In a multi-year deal believed to be worth $250 million, Hard Rock International, owned by the Seminole Tribe of Florida, has purchased the naming rights to Dolphins stadium.

On Wednesday, August 17, elected officials, current players, and some prominent South Florida residents, including Hall of Famer Dan Marino, were in attendance in Miami Gardens for the announcement ceremony of the 18-year deal to rename Sun Life Stadium as the Hard Rock Stadium. And in true Hard Rock Café style, guitars were smashed during the unusual on-field ceremony.

The naming rights deal for the 2010-2016 term expired in February in the midst of a two-year $500 million renovation project of the 29-year-old stadium by Miami Dolphins owner Steve Ross. Dolphins CEO Tom Garfinkel said, “Instead of selling [personal seat licenses] to fans for $100,000 a seat or something, this money helps us partly pay for that $500 million [stadium] renovation,” according to the Miami Herald.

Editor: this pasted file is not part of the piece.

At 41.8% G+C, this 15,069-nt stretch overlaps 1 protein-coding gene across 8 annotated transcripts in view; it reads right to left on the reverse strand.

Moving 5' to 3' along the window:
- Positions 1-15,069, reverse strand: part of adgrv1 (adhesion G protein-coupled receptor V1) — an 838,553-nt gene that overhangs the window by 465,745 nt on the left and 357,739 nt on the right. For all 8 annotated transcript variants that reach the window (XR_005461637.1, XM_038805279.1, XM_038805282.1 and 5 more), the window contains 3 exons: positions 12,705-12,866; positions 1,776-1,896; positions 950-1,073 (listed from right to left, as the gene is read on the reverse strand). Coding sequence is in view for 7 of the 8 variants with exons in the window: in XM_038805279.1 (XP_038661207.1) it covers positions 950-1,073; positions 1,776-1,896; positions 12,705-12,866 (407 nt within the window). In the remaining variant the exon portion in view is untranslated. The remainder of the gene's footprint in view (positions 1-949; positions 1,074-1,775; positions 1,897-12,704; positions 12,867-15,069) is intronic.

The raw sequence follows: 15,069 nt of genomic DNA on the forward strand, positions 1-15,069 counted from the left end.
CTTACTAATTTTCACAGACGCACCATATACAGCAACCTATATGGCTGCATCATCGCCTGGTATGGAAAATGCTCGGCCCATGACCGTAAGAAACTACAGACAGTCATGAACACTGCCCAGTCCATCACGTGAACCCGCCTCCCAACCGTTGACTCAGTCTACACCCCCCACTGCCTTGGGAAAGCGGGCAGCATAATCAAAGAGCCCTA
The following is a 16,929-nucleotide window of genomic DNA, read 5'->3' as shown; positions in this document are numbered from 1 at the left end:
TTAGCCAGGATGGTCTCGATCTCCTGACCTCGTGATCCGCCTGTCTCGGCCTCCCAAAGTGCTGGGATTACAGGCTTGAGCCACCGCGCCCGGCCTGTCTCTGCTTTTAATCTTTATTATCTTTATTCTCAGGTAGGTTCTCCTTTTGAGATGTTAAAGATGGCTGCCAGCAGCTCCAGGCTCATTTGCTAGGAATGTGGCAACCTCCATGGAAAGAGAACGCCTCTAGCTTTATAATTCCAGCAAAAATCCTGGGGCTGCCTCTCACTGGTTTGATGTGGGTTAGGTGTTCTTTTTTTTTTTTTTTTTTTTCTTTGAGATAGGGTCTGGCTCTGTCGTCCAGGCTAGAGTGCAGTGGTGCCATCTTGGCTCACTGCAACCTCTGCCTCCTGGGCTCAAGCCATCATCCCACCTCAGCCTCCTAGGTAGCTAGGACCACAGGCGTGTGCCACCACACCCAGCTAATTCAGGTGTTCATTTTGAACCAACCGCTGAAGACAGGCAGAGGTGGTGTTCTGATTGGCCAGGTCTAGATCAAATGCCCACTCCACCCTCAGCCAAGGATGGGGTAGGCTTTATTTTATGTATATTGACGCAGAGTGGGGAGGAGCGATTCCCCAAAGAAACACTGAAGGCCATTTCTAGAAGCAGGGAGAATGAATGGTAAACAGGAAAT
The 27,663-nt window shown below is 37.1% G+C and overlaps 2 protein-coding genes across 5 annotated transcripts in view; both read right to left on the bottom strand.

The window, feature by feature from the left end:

For several months, Hard Rock International has been rumored to be one of the leading contenders to land naming rights, and of the more than 50 companies that expressed interest, Garfinkel said that they chose Hard Rock because “we love the name. We love the brand. It’s all about entertainment. That’s what we’re about with this stadium, [with] all the entertainment we’re going to have. Hard Rock is globally recognized around the world,” as reported by the news agency.

While the NFL is typically guarded when it comes to any association with gambling – the Seminole Tribe of Florida acquired the Hard Rock brand in March 2007 and owns seven casinos in Florida alone – Garfinkel said the deal, which the NFL approved this week, “is compliant with the current policy. The deal we did isn’t with the casino. The deal is with the entertainment brand of Hard Rock, the hotels, the restaurants, the live music brand,” according to the news agency.

Contrary to popular belief, the NFL’s gambling policy does not prohibit players or NFL personnel from attending “legally-operated casinos and horse or dog racing tracks” for the purpose of wagering on races or casino games on their own personal time. However, it does prohibit “Entering into, utilizing, or otherwise visiting a “sports book” at any time during the NFL playing season,” according to the NFL Compliance Plan (pdf).